Mime Troupe Out of 'Time' Issue-laden summer show short on character and wit
By: Steven Winn, Chronicle Staff Critic
Monday, July 7, 1997
KILLING TIME: Political comedy. By the San Francisco Mime Troupe. Directed by Michael Gene Sullivan. (Through September 1. In Bay Area parks. Free. Call (415) 646-0639.)
Times are tough for the San Francisco Mime Troupe. As it scraps for scarce funding, the 35- year-old topical satire company soldiers on in an era of widespread political indifference.
The hero of the Troupe's tired new show, "Killing Time," sums up the malaise in his fuming shrug of an exit line. "Life in the '90s, man, it sucks," says the office temp/waiter Jacob. "Oh well."
The Mime Troupe's 1997 summer parks show, which opened over the July 4 holiday weekend in Dolores Park, is pretty much a shrug itself. The 70- minute comedy with music ticks off a laundry list of causes and complaints but shows almost none of the Troupe's flair for dynamic plot, vivid caricature or theatrical wit. It's all agenda and precious little art.
TRADING DREAMS FOR BENEFITS
Michael Oosterom plays Jacob, a glum 27-year-old San Franciscan who's already given up on his dreams. An office job at a corporation is his settle-for-less paradise. "If I'm never going to do anything that counts," he reasons, "it might as well be with benefits."
Jacob's reward is to be laid off by Galactic Electric (GE) and abandoned by his roommates and girlfriend (Keiko Shimosato). She leaves him for a dreamy-eyed save-the-redwoods activist (the versatile Conrad Cimarra).
STREET PERSON WITH A PLAN
In despair, Jacob lets the street person who's been collecting bottles in front of his apartment move in and run down her 10-point program for saving America. The audience hears only six of them from the character, played with spirit by Velina Brown, but that's plenty. Among her ideas: Turn off your TVs. Vote. End corporate welfare.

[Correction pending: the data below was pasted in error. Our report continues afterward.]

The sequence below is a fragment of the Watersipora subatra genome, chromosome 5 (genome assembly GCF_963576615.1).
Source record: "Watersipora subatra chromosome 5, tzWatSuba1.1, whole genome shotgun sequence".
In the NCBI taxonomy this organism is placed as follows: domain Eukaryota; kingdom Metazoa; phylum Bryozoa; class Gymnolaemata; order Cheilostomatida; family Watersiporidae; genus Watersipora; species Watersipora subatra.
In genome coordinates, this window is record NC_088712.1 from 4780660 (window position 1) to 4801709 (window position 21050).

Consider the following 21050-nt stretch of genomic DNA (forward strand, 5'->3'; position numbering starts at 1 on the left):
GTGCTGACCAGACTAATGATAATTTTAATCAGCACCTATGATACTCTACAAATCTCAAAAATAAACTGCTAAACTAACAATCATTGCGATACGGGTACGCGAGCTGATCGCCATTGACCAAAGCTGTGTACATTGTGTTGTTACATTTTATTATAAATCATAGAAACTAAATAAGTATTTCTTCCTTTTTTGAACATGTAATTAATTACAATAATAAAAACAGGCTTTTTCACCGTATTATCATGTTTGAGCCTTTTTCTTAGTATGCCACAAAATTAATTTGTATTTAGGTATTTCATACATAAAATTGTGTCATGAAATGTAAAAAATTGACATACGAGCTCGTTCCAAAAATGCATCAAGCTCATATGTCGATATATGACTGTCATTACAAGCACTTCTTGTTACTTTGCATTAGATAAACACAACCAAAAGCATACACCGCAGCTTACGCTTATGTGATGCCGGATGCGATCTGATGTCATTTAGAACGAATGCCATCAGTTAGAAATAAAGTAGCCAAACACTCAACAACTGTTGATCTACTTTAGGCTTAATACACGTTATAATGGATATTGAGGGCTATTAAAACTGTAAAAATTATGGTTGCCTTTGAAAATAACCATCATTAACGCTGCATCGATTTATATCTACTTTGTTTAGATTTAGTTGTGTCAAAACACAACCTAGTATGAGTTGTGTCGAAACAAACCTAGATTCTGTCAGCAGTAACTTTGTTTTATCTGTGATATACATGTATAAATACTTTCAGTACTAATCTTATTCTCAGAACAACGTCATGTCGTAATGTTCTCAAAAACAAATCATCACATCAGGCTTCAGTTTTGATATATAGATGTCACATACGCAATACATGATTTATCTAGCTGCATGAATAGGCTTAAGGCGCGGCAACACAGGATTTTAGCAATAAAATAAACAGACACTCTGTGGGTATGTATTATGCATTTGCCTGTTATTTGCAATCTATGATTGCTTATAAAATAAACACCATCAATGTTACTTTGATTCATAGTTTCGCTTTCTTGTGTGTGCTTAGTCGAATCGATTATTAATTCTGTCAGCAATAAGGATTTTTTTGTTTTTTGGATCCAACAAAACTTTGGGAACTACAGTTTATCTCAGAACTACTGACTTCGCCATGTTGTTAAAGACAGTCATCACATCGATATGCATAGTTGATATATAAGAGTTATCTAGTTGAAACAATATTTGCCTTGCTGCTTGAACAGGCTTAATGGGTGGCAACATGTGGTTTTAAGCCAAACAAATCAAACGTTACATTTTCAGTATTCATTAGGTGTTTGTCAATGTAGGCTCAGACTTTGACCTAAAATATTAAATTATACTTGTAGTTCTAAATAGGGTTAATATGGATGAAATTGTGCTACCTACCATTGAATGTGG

Ed Holmes plays the evil corporate CEO Jack Belch. He's a walking heart attack with a cigar chomped in his mouth and a cell phone at the ready to issue orders for wholesale layoffs and high-interest loans. Belch does get one cheer from the crowd, when he raises a middle finger at the Mormons as his jet flies over Utah.
"Killing Time" straggles toward a climax concocted from a few wispy plot surprises and a tacked-on cautionary message under Michael Gene Sullivan's pokey direction. The final scenes take place at the Bohemian Grove, where Belch bows to no one, not even Alan Greenspan or Bill Clinton.
"I'm the government," Belch declares, an emblem of big business that will manipulate inflation, recession, unemployment -- anything to keep profits up. Oosterom does a neat little turn as Clinton, a windbag Kentucky colonel in a wide-lapel suit.
Any script bearing Joan Holden's name -- she shares writing credit with Gregory R. Tate and Kate Chumley -- will have its flurry of expertly sharpened darts. Clinton is one victim, mocked for his waffling and racial-harmony sound bites. Twentysomething whiners also get zapped for their TV addictions and mindless materialism.
But the characters and the comic structure fall well below the Troupe's standards.
Brown gives an assertive performance as the truth-telling underdog, but her character is nothing but a collection of misfortunes: Gulf War vet, ex-junkie, grieving mother, embattled wife and so on. She's a long way from the keenly articulated tragic heroine Sharon Lockwood played in the Troupe's "Coast City Confidential" two years ago.
And this show's slack plotting is inferior to that of last year's modest effort, "Soul Suckers From Outer Space." Even the earth- toned set looks drab.